With Great Korean Barbecue Comes Great Responsibility | WAMU 88.5 - American University Radio
Filed Under:

With Great Korean Barbecue Comes Great Responsibility

Play associated audio

Go hunting for the best barbecue in America and you might end up in a city that surprises you: Los Angeles. Specifically, the L.A. neighborhood known as Koreatown.

I'm talking about Korean barbecue. If you're unfamiliar, that's thinly sliced, marinated meat grilled right in front of you. Trust me, it's awesome (this guy knows what I'm talking about).

I've been eating a lot of Korean barbecue lately and there is something that I keep noticing.

You can find these buttons on the tables of practically every K-Town, as Koreatown is affectionately called, barbecue joint. A bit of journalistic research (tapping the button during a meal) led me to discover their purpose: to call over the server.

Duh, right? That's what some of you are probably thinking. And it's what my Angeleno friends told me. But I'm new to the city and I was curious: Where did these call buttons come from? Why are they so popular at Korean barbecue joints? These questions took me straight to David Kang, head of the Korean Studies Institute at the University of Southern California.

"These call buttons are relatively new," Kang told me. "In Korea it's still common that, if you want something, you yell' yogi-yo' or 'here!' and you wave your arm. Then they come running over and they're like, "what do you want?"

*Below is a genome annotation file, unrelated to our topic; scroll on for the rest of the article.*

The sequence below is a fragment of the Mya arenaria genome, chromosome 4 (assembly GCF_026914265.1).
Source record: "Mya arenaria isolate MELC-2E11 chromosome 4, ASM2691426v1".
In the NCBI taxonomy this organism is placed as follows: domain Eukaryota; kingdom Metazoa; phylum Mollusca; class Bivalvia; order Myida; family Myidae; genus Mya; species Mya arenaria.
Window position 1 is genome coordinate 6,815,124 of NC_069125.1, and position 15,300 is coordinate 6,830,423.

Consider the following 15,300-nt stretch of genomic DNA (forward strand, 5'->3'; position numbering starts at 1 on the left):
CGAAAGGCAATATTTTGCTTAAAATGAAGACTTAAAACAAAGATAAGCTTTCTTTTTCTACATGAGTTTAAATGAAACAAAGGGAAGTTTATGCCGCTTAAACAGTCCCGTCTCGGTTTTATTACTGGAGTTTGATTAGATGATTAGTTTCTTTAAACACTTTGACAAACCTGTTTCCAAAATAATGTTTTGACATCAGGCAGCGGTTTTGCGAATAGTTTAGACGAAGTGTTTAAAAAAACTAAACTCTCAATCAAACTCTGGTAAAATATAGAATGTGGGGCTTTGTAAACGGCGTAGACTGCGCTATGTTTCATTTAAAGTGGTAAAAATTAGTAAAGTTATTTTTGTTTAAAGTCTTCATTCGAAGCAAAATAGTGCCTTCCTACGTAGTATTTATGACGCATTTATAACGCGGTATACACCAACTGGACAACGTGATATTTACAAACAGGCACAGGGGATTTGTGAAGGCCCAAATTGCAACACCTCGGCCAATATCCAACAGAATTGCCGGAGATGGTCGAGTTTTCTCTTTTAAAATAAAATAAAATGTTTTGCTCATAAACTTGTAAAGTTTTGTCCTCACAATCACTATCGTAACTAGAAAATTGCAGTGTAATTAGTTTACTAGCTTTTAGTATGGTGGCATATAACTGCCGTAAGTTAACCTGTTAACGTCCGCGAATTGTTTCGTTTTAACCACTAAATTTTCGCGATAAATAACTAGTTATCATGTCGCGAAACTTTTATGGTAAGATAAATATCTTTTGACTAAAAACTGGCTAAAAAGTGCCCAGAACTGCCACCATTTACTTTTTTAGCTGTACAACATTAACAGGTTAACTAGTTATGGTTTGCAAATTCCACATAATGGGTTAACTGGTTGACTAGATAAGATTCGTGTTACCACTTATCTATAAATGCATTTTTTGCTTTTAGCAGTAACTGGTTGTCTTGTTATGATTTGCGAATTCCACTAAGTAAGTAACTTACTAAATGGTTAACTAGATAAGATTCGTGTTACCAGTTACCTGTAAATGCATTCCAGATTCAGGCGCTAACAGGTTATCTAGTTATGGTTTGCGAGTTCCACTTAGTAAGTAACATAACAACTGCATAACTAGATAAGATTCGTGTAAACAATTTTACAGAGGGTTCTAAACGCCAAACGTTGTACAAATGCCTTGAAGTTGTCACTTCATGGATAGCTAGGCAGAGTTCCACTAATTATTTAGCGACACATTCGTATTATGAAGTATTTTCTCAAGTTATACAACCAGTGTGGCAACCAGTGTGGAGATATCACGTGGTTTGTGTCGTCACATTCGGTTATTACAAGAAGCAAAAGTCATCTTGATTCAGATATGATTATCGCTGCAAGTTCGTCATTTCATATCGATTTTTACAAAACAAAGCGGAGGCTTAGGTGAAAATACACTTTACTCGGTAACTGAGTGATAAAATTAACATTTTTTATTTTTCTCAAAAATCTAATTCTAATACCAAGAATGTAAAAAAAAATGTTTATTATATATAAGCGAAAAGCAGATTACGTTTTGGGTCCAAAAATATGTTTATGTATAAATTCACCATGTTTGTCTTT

Call buttons have only become common to Koreatown in the last generation or so, Kang says, as non-Koreans increasingly began to venture into Korean restaurants. He says they are the product of two very different dining cultures.

"The American internal logic is the waiter comes over, they introduce themselves, they're friendly, they keep checking up on you. The Korean internal logic is, you're there to eat. And [the waitstaff] don't bother you unless you call them over."

The restaurant Park's BBQ serves exquisite grilled meat out of a strip mall in Koreatown. The facade is a little grimy, but on a Wednesday afternoon the parking lot is packed with BMWs and Mercedes. David Chang, a server at Park's BBQ, says that people ask about the call buttons all the time — it's a sign they might be tourists.

"They are like, 'What does this do?' "Chang says. "Or sometimes they press it and I go over there and they are like 'I don't know what this was for,' and I am like, 'So you just... pressed it?' "

Jake Ayers was visiting from Seattle when I caught up with him at Park's BBQ. He didn't know what to do with the button on his table. But when I told him what it was for, he gave it a try.

Then he tried it again.

That's a faux pas says David Chang, the server at Park's BBQ. He has this advice for K-town newbies: Definitely hit the call button when you need something. But then just wait. Don't hit it again.

Copyright 2014 NPR. To see more, visit http://www.npr.org/.

NPR

Not My Job: 'Mad Men' Creator Matthew Weiner Gets Quizzed On Glad Men

The final season of Mad Men is about to begin, so we've decided to ask the show's creator about men who are glad rather than mad — success coaches, motivational speakers and happiness gurus.
NPR

Making Cheese In The Land Of The Bible: Add Myrrh And A Leap Of Faith

Spring in the West Bank means Bedouin herders' ewes and nanny goats are full of milk — and cheese making abounds. The traditional method relies on a few simple ingredients and a long cultural memory.
NPR

Nigerian President Faces Tough Reelection Campaign

Nigerians head to the polls Saturday to vote for their new president. The incumbent Goodluck Jonathan faces former military leader, Muhammadu Buhari, who says he's tough on security and corruption.
NPR

App That Aims To Make Books 'Squeaky Clean' Draws Ire From Edited Writers

Clean Reader — an app designed to find, block and replace profanity in books — has drawn considerable criticism from authors. This week, makers of the app announced they would no longer sell e-books.

Leave a Comment

Help keep the conversation civil. Please refer to our Terms of Use and Code of Conduct before posting your comments.